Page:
Her Migration ……………. 11
Shannon Esposito ……… 11
In Memory Alone ……….. 13
Al Bruno III ……………… 13

and so on.
I’m sorry, that looks like crap in a collection of short fiction.

What I wanted was:

Her Migration | Shannon Esposito …………… 11
In Memory Alone | Al Bruno III ……………… 13

Trying to do this out of the box with the TOC layout tools available in your word processor will drive you nuts. I spent days on this little problem. Finally someone on the OpenOffice forums offered a work around that does the job for print versions, though I would not like it much for PDF. His solution: create a tiny line of text at the top of each story with the title, a separator (I used a pipe | ) and author. Set it up as a special header type in your Styles (see 1, above), and make the text white. The faked out header will not be visible in the printed version and can be used to set up the TOC with the out of the box tools. This will work with PDF output too, but a reader could “discover” these fake headers when selecting text. It’s a rather kludgey solution, but it works.

By the way, the reason for the pipe instead of , by as a separator is it saved horizontal space, meaning some of the longer Title/Author combos did not wrap onto two lines for a more favorable aesthetic.

3: eBook Formating vs Print Book Formatting

I covered a good portion of this when discussing the table of contents, but there are two other main differences between digital and print worth noting – page breaks, and footers. Generally you don’t need page breaks in an ebook. As mentioned before, readers are likely to monkey with their font sizes, which may blow your nicely laid out page breaks out of the water. Avoid the frustration, both on your part in setting them up, and on the readers part when the turn the “page” only to find the last word of the last paragraph in that chapter. Instead, rely on your Styles (See 1, above) to give the reader a satisfying white space separation between between scenes and chapters. (Don’t quote me on that, I am not 100% sure ebook readers respect Style spacing, but I think they do. I’ll know more once I actually have an ebook reader.)

Footers are used to place and format page numbers. Thus you need them in print books and you need to eliminate them for ebooks. Yes, you will end up with two separate and distinct copies of your manuscript when done, one for print (and PDF), and one for digital.

4: Project Set Up At CreateSpace

I could do a 5 Things on CreateSpace alone, but in all fairness, they are very responsive to feedback. The main thing you need to do with CreateSpace is get familiar with their set up menus. I suggest you do this with a fake book you work end-to-end, with no intention to actually print it, and then delete the project once you’ve got it all figured out. The main problem is that CreateSpace uses multiple steps and it is all menu driven. Some of the menu choices are not obvious, some of them are downright frustrating. For example, when setting up CreateSpace insists on an “Author”. I am not the author of the BOFF, I am the editor. There is a sub-category for “Editor”, but it seems to be for listing the editor in addition to the author, like you might see on a textbook. In the post process survey I mentioned this little problem and was please to get a response from CreateSpace informing me that if this should crop up in the future all one need do is request they manually change you to Editor before you commit to print. As I said, they do seem to be quite responsive.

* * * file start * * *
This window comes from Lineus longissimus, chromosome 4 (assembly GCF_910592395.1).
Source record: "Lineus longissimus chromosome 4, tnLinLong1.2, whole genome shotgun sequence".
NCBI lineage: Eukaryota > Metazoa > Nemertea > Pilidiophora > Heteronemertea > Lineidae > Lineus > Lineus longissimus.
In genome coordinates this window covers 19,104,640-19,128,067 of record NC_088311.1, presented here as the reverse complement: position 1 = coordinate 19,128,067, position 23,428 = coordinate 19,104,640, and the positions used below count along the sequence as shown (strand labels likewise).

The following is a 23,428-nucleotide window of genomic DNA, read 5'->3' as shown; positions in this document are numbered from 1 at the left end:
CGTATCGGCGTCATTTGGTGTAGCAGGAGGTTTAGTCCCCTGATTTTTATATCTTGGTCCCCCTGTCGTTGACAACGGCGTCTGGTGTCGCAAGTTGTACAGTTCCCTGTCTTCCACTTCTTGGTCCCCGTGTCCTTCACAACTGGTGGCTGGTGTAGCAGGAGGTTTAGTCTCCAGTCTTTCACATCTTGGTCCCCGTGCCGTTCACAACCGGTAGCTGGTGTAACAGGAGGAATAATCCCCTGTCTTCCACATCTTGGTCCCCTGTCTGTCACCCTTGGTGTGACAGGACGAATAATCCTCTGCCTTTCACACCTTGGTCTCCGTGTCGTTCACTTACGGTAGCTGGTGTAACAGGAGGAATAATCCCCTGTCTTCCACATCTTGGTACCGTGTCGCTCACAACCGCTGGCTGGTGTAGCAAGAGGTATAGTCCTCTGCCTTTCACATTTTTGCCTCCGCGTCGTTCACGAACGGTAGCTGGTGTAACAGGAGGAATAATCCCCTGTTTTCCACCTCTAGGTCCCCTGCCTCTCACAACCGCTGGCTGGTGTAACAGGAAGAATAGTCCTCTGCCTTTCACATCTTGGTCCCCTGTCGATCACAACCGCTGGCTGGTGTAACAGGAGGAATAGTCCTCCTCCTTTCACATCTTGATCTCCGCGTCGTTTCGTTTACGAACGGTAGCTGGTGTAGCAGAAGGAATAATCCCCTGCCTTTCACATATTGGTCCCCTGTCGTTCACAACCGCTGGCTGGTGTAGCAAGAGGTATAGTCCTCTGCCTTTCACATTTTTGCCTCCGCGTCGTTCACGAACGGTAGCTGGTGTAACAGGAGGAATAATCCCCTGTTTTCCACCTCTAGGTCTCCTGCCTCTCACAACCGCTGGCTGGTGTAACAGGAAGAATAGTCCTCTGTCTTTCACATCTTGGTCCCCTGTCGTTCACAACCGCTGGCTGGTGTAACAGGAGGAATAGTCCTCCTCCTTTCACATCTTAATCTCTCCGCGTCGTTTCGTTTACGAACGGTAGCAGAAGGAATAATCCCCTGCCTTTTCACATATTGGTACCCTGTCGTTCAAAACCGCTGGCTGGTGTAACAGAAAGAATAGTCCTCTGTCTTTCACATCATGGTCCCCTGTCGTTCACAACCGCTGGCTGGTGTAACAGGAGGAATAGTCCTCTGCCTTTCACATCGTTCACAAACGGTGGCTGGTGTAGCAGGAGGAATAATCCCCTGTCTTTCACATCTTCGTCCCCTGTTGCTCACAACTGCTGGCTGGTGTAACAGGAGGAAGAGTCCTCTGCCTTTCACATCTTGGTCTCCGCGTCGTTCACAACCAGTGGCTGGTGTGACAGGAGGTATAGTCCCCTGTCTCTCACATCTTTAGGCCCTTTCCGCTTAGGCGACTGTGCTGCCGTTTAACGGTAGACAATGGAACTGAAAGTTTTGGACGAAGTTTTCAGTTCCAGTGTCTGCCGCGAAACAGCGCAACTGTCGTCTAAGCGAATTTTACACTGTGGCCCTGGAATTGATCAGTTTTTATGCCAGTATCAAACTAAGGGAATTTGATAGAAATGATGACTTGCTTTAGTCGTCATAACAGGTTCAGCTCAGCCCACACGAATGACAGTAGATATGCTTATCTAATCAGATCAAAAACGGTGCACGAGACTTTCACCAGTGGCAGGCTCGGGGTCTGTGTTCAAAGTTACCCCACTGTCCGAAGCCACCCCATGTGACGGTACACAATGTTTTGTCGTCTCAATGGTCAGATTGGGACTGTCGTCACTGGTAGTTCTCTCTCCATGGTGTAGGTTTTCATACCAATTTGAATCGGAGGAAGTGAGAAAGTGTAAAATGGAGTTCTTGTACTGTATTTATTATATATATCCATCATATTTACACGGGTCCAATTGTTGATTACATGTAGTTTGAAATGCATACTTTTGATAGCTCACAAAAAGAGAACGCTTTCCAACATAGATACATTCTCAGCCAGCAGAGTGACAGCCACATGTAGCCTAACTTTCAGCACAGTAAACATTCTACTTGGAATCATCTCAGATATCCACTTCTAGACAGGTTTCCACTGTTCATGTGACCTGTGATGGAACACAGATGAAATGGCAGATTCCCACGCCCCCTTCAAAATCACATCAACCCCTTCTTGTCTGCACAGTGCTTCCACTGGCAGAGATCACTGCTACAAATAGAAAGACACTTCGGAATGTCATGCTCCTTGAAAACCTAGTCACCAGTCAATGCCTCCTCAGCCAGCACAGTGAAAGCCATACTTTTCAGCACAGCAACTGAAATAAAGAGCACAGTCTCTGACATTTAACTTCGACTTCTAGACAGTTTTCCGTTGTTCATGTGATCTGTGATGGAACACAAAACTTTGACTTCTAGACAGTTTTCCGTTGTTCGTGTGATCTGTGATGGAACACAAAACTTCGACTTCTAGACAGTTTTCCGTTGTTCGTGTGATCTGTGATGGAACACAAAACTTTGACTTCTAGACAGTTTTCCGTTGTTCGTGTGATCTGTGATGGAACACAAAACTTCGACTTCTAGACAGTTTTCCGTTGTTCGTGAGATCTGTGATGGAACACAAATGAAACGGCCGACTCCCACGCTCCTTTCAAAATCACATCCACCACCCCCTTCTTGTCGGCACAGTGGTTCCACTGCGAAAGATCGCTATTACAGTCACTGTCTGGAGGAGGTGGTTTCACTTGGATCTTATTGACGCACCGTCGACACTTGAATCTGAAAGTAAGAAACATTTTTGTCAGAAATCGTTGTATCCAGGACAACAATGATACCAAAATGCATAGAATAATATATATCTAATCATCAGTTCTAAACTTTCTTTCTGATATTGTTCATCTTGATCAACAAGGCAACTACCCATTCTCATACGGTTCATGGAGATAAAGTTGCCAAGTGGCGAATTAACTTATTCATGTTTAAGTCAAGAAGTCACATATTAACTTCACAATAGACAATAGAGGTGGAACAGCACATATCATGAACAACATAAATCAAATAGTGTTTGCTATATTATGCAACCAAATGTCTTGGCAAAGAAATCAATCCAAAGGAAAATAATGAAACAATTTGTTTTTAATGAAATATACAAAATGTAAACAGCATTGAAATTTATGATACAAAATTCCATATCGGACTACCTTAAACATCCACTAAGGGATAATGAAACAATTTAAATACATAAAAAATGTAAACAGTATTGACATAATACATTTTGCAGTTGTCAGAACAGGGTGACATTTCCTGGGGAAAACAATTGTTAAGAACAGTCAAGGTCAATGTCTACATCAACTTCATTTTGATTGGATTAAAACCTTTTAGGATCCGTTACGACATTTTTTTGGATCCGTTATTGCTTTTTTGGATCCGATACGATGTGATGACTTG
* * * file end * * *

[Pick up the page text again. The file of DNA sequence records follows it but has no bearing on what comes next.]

The other problem with CreateSpace is if you make a change to your cover or your content, or if they find a error in your uploaded manuscript which violates one of their set up rules you have to fix it and then wait up to 48 hours to have it reviewed again. It was not until layout was completed that I discovered the bar code box overprinted the bottom text of the back cover. I had to contact the cover artist and ask her if she would move the bottom text up some to eliminate the overlap. Then I had to upload the new cover. Then if they find another error you repeat the cycle. I did three or four cycles, which chews up considerable calendar time. So what kind of errors are we talking about here?

Your cover indicates your are J. M. Strother, and your copyright page indicates you are Jon M. Strother. The author must match between cover and copyright. My bad. 48 hours.

Your cover indicates you are J. M. Strother and your copyright page indicates you are Jon M. Strother. The author must match between cover and copyright. What? Oh no, my name is in the minutia twice. I only fixed one! My double bad. Another 48 hours.

We have found a reference to Amazon.com in your text body. If you list Amazon.com you must indicate at least two other markets your manuscript is available from. Say what? That one just seems insane to me, but who am I to argue. I deleted the reference to Amazon.com (sorry Christopher) and resubmitted. Another 48 hours.

You get the idea. In the post process survey I suggested they point out multiple errors the first time around so they could be fixed all in one cycle. They got back to me right away and said they would look into doing just that. I kind of like these CreateSpace folks.

5: Book Pricing

CreateSpace has a list-price estimator. It’s kind of hard to find, and not all that accurate. It guesstimated the BOFF would cost $8.99, about two bucks more than I would like, but a price I could live with. But when I got done and asked to finalize it the actual list price came out to $10.99. I was dismayed. As much as I love the BOFF I thought most folks would pass at that price.